Hospice Casa Sperantei: Preserving Patients’ Stories

The doctors, nurses, and other staff at Hospice Casa Sperantei in Brasov, Romania, have one goal when caring for their patients – to improve their quality of life. They believe that all patients deserve the best care possible, including their own patients who are suffering from life-limiting illnesses with no cure, such as cancer.

Now Hospice Casa Sperantei is taking their work one step further by capturing and preserving their patients’ stories. The organization will be training its nurses, doctors, and staff in the upcoming months to use audio recording and photography equipment to collect their patients’ stories and post them online. They will also be using online media to explain the objectives, successes, and challenges of palliative care, a type of treatment that focuses on relieving suffering and improving end-of-life care for patients and their families. This project is one of the six new health-focused citizen media outreach projects that were announced in June by Rising Voices and Open Society Institute’s Health Media Initiative.

Malina Dumitrescu, the project's leader, says they hope these stories will help people in similar situations, as well as the patients themselves. She elaborates:

By preserving testimonials of people affected by such diseases we would like to give value to their lives, experiences and feelings, showing them that they matter till the last minute of their lives. Our project will also help our own staff, strengthen their own motivation in the hard work of caring for incurable patients.

Hospice Casa Sperantei was founded in Brasov in 1992. Brasov, the seventh largest city in Romania, is one of the most visited places in the country, perhaps because of its central location. The city lies in the region of Transylvania, surrounded by mountains and at the foot of the Carpathian Mountains. This video shows images of Brasov. In 2004 Hospice Casa Sperantei extended their services, which include home care, inpatient units, an outpatient clinic, day centers, and hospital teams, to Bucharest, the country's capital. Over 7,000 children and adults in Brasov, Bucharest, and the surrounding areas have received Hospice Casa Sperantei's services since their founding. Dumitrescu elaborates on the kind of work they do:

The goal of palliative care is to improve the quality of life of patients, even when the disease has no cure. Palliative care focuses on pain and symptom control, also providing psycho-emotional, social and spiritual support to patients and families.

The organization also runs an education center in Brasov and a resource center in Bucharest, where over 9,000 specialists (such as doctors, nurses, volunteers, and social workers) have been trained. Earlier this year Hospice Casa Sperantei also signed a partnership agreement with the Ministry of Public Health to help develop a national plan for palliative care. Still, Dumitrescu says that palliative care is not yet widely available in Romania and that people suffering from cancer and other life-limiting diseases are neglected and often disregarded by public health services.

Patients are sent home and the family becomes the sole responsible for their care in the terminal stages of the disease. There are very few services provided in Romania for these patients (less than five percent of the actual needs are covered, mostly by non-governmental charities). We have patients of all ages suffering from cancer, as well as children with leukemia, congenital diseases, degenerative motor-neuron diseases and other life-limiting conditions…Most patients referred to the hospice are not aware of their diagnosis, as specialists fear to tell patients the truth about the disease. When they find out about the poor prognosis, patients need psycho-emotional support and good medical and nursing care.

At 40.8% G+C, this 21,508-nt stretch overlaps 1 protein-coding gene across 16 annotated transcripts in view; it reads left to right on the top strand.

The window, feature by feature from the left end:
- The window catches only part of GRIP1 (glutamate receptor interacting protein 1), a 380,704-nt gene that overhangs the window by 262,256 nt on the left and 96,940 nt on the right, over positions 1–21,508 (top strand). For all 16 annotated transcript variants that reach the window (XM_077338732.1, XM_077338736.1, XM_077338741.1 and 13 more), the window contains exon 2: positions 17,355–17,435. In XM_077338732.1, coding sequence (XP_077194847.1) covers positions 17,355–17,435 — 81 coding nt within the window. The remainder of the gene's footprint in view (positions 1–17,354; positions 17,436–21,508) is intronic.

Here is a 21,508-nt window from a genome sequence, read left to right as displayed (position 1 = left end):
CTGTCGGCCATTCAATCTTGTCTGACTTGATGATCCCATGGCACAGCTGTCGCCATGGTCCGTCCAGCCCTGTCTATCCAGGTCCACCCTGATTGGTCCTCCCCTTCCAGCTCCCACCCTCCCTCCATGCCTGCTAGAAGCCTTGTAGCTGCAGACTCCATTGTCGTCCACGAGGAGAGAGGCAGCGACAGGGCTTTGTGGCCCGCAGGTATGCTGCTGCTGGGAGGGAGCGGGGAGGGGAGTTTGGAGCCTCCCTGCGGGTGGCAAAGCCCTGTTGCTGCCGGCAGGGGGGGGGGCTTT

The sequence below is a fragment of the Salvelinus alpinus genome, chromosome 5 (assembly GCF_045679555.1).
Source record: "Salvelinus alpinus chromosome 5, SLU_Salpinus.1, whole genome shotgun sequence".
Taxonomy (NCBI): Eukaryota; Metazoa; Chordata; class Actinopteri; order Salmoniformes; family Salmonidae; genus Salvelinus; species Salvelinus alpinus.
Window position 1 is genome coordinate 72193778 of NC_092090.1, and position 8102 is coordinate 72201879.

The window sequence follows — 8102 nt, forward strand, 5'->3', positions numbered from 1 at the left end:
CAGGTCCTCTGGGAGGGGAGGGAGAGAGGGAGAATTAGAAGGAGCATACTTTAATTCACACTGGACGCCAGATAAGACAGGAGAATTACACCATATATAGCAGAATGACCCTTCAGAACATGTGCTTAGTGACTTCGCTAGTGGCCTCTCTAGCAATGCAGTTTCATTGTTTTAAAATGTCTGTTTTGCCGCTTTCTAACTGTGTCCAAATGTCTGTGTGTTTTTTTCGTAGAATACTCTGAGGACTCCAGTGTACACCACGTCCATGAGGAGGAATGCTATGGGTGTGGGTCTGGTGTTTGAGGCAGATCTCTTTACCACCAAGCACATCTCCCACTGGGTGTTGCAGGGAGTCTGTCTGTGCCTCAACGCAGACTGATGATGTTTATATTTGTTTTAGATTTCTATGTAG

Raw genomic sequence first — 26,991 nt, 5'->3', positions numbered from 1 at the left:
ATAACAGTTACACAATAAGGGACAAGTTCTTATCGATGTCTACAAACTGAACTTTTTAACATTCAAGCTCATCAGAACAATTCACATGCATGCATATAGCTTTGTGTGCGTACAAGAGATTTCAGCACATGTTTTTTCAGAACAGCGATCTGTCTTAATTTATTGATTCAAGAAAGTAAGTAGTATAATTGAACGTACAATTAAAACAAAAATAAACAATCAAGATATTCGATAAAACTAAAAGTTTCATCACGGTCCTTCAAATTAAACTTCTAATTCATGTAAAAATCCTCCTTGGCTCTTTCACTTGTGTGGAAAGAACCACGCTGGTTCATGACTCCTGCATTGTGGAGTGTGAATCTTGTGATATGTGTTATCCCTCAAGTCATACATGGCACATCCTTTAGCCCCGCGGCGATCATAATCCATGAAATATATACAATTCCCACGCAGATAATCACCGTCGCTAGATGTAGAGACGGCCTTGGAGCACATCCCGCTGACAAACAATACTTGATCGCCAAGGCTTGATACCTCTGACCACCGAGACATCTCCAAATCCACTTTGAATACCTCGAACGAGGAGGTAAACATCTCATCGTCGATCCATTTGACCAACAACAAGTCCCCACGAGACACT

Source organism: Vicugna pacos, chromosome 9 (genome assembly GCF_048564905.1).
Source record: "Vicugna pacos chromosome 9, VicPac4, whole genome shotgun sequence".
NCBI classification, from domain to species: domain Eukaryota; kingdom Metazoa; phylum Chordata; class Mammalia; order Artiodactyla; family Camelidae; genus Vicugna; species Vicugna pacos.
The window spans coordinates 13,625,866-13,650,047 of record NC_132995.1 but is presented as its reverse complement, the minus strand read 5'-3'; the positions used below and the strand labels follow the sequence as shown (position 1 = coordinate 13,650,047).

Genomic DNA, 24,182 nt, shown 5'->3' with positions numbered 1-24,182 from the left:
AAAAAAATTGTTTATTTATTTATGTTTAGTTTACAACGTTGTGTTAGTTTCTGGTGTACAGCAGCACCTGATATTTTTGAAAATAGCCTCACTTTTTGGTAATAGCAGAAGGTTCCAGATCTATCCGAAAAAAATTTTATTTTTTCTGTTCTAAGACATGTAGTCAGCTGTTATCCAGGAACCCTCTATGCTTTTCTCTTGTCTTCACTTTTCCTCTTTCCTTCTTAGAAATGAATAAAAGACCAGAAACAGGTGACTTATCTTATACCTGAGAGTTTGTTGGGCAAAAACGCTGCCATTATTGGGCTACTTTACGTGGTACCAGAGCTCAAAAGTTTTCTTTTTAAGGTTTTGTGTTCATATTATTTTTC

Hospice Casa Sperantei is hoping this new project will help raise awareness of the benefits of palliative care. As part of the project, they will train doctors, nurses, and other staff to use audio recording equipment and also teach them interviewing skills. The staff will then record patients’ stories in their homes, the day centers, and in-patients units. They will also interview family members and possibly staff working in palliative care. These stories will be posted online, along with photos if the patient agrees, and will also be featured in a monthly newsletter, as well as in press releases.

Project members are currently purchasing audio recording equipment, and nurses and doctors are in the process of identifying patients to participate. Though the organization has never used citizen media before, Dumitrescu says it is a terrific tool to bring attention to palliative care issues, which will hopefully increase the availability of this type of treatment in Romania.

Citizen media is a great opportunity to help our patients voice their feelings and experiences. Very few of them have the knowledge and the appropriate, modern technical equipment to do this. With this project we will help them share positive experiences or worries, thus supporting and helping each other in learning to live with the disease. Testimonials from patients and their experience in receiving specialized palliative care will also be used for advocacy purposes, in persuading health authorities to introduce and develop palliative care services as part of the national public health system.


Join the conversation

Authors, please log in »


  • All comments are reviewed by a moderator. Do not submit your comment more than once or it may be identified as spam.
  • Please treat others with respect. Comments containing hate speech, obscenity, and personal attacks will not be approved.